How do you interview and write about minors?

This is very important and something I deal with regularly as an education reporter. Crime/court reporters deal with it frequently too.

gun violence walkout
Photo by David Davis

I make sure to communicate with the parents and/or guardians as much as possible, check photo/media release permissions with schools, etc., to ensure minors are safe and not put in harm’s way (physically, emotionally or professionally in the future) because of my coverage.

This is one instance where I may only use the child’s first name or omit their name entirely for their protection, depending on the topic of the story.

I work to ensure all people I interview, especially youth, feel comfortable and heard. I explain the process to them in advance, follow up with them often, and frequently add extra time to our interviews so they can take their time and ask questions as needed.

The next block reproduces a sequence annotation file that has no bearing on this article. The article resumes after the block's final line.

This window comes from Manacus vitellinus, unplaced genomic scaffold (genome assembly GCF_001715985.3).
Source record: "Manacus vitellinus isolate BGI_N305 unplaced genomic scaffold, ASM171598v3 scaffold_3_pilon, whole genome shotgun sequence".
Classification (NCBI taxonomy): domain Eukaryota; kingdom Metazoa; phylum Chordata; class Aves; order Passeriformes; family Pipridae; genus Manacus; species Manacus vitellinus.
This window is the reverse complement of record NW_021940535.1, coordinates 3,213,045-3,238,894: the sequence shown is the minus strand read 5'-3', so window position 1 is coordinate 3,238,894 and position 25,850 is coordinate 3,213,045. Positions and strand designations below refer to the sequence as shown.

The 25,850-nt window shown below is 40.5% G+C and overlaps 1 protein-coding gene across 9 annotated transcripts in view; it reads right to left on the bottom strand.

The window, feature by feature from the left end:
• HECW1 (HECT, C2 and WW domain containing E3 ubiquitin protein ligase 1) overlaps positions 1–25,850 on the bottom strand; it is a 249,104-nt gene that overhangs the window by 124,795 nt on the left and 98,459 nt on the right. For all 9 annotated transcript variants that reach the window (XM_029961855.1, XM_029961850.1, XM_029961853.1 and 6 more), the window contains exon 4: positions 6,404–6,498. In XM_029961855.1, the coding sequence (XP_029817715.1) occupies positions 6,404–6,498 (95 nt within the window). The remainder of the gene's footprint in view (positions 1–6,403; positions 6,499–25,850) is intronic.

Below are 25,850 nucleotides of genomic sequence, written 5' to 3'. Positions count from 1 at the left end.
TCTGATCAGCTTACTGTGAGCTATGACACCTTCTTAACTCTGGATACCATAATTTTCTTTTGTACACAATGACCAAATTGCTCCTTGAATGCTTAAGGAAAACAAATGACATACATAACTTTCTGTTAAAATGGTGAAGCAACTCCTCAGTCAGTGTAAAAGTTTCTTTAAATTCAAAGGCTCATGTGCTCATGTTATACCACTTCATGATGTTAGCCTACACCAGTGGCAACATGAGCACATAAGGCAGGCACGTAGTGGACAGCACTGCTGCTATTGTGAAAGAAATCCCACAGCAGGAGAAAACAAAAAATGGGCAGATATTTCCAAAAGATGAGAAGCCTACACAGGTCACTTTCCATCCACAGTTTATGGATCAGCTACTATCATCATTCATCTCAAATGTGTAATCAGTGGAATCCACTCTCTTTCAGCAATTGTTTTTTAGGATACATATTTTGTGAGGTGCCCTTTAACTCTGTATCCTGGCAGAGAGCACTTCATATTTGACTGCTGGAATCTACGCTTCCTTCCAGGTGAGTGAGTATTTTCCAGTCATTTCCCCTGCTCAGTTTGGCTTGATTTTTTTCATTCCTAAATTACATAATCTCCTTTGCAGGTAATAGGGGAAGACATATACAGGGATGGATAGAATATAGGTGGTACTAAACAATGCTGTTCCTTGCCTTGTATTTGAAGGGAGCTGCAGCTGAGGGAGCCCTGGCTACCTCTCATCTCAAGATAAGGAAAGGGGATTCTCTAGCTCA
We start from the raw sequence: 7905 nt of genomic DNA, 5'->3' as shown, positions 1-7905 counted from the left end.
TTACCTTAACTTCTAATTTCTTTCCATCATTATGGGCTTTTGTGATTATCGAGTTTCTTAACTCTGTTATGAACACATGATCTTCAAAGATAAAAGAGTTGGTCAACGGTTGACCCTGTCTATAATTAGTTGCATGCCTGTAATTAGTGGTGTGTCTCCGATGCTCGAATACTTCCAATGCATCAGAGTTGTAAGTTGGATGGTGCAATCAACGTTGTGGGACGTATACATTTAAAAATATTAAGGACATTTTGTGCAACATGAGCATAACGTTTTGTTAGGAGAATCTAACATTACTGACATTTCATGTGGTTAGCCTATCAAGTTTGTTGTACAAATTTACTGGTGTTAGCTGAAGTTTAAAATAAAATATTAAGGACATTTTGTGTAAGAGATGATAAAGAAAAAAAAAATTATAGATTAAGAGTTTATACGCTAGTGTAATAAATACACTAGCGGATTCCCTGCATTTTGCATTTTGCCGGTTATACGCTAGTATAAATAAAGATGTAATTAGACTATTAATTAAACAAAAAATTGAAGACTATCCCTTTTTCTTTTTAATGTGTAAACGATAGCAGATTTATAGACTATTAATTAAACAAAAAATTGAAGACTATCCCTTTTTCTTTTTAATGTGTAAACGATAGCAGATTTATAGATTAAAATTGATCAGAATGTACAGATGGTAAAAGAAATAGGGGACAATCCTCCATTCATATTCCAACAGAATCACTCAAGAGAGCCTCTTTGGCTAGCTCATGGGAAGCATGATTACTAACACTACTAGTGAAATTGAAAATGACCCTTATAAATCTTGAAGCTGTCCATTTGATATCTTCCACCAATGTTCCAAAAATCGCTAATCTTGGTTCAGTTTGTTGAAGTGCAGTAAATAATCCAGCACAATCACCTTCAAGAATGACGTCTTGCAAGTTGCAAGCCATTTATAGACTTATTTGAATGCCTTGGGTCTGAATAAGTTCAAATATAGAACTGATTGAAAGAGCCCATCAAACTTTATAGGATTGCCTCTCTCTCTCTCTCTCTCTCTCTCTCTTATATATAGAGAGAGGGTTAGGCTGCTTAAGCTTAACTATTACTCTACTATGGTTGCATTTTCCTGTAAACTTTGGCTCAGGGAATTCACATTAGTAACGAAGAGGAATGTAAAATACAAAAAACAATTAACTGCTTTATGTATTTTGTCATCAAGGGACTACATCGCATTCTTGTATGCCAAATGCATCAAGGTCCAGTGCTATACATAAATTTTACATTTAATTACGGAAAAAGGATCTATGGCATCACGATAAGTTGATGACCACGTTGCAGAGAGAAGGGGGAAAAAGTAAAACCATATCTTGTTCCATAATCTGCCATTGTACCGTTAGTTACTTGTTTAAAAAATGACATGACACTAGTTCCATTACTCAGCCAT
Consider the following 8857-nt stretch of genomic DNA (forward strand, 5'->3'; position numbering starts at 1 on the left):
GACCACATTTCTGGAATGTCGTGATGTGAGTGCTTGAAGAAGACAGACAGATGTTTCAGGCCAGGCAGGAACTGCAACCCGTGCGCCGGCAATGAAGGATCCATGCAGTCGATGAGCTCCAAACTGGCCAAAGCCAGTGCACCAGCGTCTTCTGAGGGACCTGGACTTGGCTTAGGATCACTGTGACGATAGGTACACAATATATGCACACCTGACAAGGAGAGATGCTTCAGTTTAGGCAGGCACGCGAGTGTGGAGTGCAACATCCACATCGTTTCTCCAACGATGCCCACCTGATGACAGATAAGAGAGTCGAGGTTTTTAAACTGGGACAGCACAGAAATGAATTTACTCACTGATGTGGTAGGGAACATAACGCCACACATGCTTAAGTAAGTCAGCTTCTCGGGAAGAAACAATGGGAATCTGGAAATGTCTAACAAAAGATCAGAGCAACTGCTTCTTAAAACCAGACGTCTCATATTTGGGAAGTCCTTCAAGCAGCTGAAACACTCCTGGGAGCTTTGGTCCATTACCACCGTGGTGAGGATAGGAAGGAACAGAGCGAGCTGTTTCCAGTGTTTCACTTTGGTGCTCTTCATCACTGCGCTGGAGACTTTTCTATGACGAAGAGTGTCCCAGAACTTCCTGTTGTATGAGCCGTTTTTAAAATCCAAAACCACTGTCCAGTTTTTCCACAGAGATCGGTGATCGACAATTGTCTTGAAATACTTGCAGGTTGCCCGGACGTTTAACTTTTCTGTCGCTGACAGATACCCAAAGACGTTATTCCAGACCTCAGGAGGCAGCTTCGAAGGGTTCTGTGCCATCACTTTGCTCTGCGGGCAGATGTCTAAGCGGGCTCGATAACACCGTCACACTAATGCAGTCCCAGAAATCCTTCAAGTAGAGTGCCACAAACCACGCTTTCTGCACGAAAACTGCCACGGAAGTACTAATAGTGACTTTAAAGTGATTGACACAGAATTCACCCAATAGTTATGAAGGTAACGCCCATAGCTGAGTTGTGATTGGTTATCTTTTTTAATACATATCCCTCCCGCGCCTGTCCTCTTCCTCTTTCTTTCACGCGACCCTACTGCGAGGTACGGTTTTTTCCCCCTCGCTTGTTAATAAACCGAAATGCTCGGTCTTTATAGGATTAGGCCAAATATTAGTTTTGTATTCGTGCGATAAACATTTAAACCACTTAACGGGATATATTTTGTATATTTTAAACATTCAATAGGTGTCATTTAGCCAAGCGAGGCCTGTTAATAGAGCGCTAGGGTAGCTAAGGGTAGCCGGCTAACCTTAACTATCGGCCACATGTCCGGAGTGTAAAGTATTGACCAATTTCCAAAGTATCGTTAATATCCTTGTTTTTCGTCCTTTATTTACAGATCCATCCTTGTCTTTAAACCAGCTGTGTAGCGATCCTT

How do you balance stories?

Following the Society of Professional Journalists Code of Ethics and the policies of the outlets I work with, I make sure my stories are as thorough, accurate and balanced as possible. This means recognizing my own biases, bringing in multiple perspectives on each subject, conducting a thorough fact-checking process and more.

I work with my colleagues and editors to make sure individual words, phrases and the framing of my stories do not skew the meaning or interpretation in favor of any side.

When doing watchdog and investigative stories, there is a sense of blame being explored in the coverage. Still, it is my responsibility to give all sides a chance to speak on their behalf, ensure they are not blindsided and fact-check all information included.